Fall has arrived, and I am on the hunt for indoor activities to do with my children! Since Thanksgiving is the week, I thought it would be the perfect time to reach out to Cynthia of Mom’s Bread Bites to get her thoughts on the benefits of baking with kids. Grab some ingredients, and bake a loaf of bread together this week!
The act of how to make your own bread has been a basic life skill for almost a long as we humans have been around. It’s easy and more convenient to pick up a couple super big, chewy loaves at the store than to measure ingredients, mix them together, let it rise, shape it, then bake and cool it down. Sounds more like an exercise regime, doesn’t it? Reading into the history of bread, YES, it used to be very labor intensive!
Yet more people are becoming aware of ingredients and for choosing to make what they can from scratch at home. Even if allergies and diet aren’t high on your priority list, the benefits of bread making are so much more than just knowing what’s inside of your food. It can, in essence, help to build character and improve mental health.
Bread baking can be incorporated into busy lifestyles if you truly want to make the time. And starting children off young is half the effort. We all want our children to be their best, so invest in them.
Your children can start helping in the kitchen as young as two years old and contribute until they are baking all on their own. Making bread is an inexpensive way to get them started contributing. Much like chores and routines, the actual act of making bread gives your child a sense of value and a role to play in your family. When everybody has a job to do, including dumping and mixing, there is a certain peace in the home. The kneading and shaping bread is very hands on. You can get elaborate if you like, but the goal is to share an enjoyable activity together while creating something.
Baking has also been proven to be therapeutic is using various ways of therapy!
It’s a Creative Outlet
There are many people who have children with special needs and it is harder for them to learn basic life skills be they social or otherwise. There is an art and level of creativity that can be used when learning how to make bread because there’s a lot that goes into simply feeling what it is in the dough and tweaking based on what it needs. Yeast bread is a living thing and needs care and attention.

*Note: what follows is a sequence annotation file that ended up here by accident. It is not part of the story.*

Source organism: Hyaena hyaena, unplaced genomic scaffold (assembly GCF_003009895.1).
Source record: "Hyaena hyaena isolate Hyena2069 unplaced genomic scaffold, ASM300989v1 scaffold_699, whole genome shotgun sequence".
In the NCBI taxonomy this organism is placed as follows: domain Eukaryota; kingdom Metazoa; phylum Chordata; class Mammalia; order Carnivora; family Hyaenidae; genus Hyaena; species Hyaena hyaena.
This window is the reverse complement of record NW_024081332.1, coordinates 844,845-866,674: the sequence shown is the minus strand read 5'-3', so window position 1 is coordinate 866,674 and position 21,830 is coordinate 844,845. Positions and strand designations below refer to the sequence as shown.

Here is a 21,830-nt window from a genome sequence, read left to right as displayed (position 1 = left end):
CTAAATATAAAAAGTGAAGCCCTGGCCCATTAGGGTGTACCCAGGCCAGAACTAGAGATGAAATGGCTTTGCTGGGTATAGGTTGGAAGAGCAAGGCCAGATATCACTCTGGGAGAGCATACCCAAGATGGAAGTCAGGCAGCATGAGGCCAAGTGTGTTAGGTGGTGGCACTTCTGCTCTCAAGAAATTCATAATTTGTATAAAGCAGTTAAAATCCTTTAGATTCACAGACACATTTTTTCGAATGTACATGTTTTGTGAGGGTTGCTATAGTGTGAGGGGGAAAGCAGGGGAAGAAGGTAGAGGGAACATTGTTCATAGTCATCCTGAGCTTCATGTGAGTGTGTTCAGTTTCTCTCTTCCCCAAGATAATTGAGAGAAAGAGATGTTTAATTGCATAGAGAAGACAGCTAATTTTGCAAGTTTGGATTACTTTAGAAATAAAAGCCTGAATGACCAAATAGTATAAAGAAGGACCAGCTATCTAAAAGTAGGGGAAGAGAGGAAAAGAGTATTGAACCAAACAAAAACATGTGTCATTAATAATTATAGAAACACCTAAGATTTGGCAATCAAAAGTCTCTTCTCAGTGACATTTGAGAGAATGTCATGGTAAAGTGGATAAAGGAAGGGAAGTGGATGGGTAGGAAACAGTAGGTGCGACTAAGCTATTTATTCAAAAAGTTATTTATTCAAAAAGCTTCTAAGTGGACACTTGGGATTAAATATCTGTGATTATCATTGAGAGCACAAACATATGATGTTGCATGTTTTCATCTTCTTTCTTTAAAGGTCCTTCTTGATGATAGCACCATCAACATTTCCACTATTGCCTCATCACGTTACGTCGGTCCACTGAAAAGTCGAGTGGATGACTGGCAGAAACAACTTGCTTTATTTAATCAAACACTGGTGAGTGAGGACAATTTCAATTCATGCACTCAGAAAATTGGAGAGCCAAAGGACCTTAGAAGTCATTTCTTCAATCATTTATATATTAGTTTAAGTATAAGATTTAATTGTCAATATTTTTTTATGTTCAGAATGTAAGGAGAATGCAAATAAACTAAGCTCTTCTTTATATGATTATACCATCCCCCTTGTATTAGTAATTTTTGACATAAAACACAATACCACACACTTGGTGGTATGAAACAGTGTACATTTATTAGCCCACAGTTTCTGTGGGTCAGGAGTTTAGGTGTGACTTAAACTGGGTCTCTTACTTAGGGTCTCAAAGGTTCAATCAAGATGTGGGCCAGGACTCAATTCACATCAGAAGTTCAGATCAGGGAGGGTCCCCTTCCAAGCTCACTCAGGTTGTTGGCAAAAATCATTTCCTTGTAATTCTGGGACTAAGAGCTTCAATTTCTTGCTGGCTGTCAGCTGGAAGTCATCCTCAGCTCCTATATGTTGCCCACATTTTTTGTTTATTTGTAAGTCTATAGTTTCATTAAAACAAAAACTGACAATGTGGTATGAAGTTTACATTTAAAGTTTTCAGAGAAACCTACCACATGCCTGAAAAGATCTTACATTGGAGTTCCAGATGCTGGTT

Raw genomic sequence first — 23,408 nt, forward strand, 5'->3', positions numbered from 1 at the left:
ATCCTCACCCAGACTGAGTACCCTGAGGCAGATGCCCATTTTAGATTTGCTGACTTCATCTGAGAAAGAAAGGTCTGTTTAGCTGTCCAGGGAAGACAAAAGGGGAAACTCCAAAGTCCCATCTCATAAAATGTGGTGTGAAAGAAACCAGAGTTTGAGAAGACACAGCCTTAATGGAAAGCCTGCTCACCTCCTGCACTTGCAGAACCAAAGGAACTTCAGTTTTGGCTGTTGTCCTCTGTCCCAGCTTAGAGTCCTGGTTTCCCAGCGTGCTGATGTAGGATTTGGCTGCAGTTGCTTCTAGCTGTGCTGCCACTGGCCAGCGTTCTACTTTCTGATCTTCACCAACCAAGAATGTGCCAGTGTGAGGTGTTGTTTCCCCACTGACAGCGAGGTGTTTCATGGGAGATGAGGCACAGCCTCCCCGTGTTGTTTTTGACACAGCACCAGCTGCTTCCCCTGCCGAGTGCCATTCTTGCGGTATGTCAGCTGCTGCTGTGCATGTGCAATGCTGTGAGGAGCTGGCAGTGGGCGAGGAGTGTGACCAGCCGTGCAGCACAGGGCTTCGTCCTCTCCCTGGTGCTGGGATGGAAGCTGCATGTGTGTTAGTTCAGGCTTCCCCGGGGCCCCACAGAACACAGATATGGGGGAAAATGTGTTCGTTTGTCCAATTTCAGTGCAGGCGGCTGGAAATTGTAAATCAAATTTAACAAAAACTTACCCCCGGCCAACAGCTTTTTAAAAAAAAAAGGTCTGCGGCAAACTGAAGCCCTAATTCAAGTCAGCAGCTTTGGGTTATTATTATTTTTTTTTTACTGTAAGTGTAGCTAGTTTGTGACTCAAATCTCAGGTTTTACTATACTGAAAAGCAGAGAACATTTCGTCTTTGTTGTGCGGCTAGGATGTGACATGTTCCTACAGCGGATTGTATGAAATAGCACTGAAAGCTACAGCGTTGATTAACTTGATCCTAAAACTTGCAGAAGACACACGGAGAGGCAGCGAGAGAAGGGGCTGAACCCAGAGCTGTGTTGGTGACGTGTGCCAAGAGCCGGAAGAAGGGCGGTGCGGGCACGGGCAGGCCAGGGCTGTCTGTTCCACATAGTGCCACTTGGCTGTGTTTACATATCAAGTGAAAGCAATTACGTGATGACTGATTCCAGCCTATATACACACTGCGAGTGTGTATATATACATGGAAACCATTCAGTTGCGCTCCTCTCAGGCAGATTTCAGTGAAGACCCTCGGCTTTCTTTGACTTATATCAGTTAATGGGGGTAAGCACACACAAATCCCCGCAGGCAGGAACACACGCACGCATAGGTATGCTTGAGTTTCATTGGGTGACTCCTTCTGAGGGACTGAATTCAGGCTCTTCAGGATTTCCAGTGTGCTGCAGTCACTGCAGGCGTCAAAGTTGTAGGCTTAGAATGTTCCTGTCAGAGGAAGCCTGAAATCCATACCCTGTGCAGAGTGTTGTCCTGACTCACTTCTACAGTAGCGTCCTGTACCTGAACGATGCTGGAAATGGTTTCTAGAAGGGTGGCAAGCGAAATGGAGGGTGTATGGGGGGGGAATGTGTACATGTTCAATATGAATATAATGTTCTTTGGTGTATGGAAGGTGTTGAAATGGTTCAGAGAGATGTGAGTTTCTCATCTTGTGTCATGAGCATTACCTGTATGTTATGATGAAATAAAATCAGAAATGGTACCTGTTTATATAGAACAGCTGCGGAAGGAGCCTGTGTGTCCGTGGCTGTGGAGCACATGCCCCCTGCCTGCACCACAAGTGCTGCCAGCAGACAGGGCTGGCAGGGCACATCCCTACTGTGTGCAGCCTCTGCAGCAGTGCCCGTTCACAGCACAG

Baking for Neighbors
I love baking for my neighbors, who almost never refuse one of my test recipes. As an extrovert, it gives me a reason to knock on their door and bring along my littles so they can meet us. I have yet to have anyone refuse, and often they follow up later in the week with “that bread was GONE the same day!”
I believe that bread making can serve an important and vital role in our communities, be it an outlet for a child having “Big Feelings” and no words yet, or a local bakery offering an apprenticeship to at-risk youth. Children matter, no matter how small. Or big. Their future is based on their todays, so we cannot remind them enough that they are important and have value to the family and their community. We all want to belong and be loved.
I recently read a story about a downtown LA bakery that offered job opportunities to former gang members. Unfortunately, it was burned down in the 90s. The idea resonated with me about offering opportunities to people who need them, especially our kids.
People often need chances to prove and reprove that they are. While I certainly don’t assume anyone’s child will become related to a gang or have less than desirable friendships, the benefits are clear. It’s very much a “teach a man how to fish” kind of thing. As our children grow, they gain more experience, and we offer more responsibility, more freedom, and more individuality. Right in their home.
Mom’s Bread Bites
Cynthia is a self-taught bread baker and homeschooling mom of three. She began making bread as a way to cope with a tragic loss and it helped her to fight depression and work through grief in a healthy way. Now, she teaches moms how to use breadmaking to create lasting memories with their children.
You can visit Cynthia’s website, Mom’s Bread Bites, or follow her on Facebook!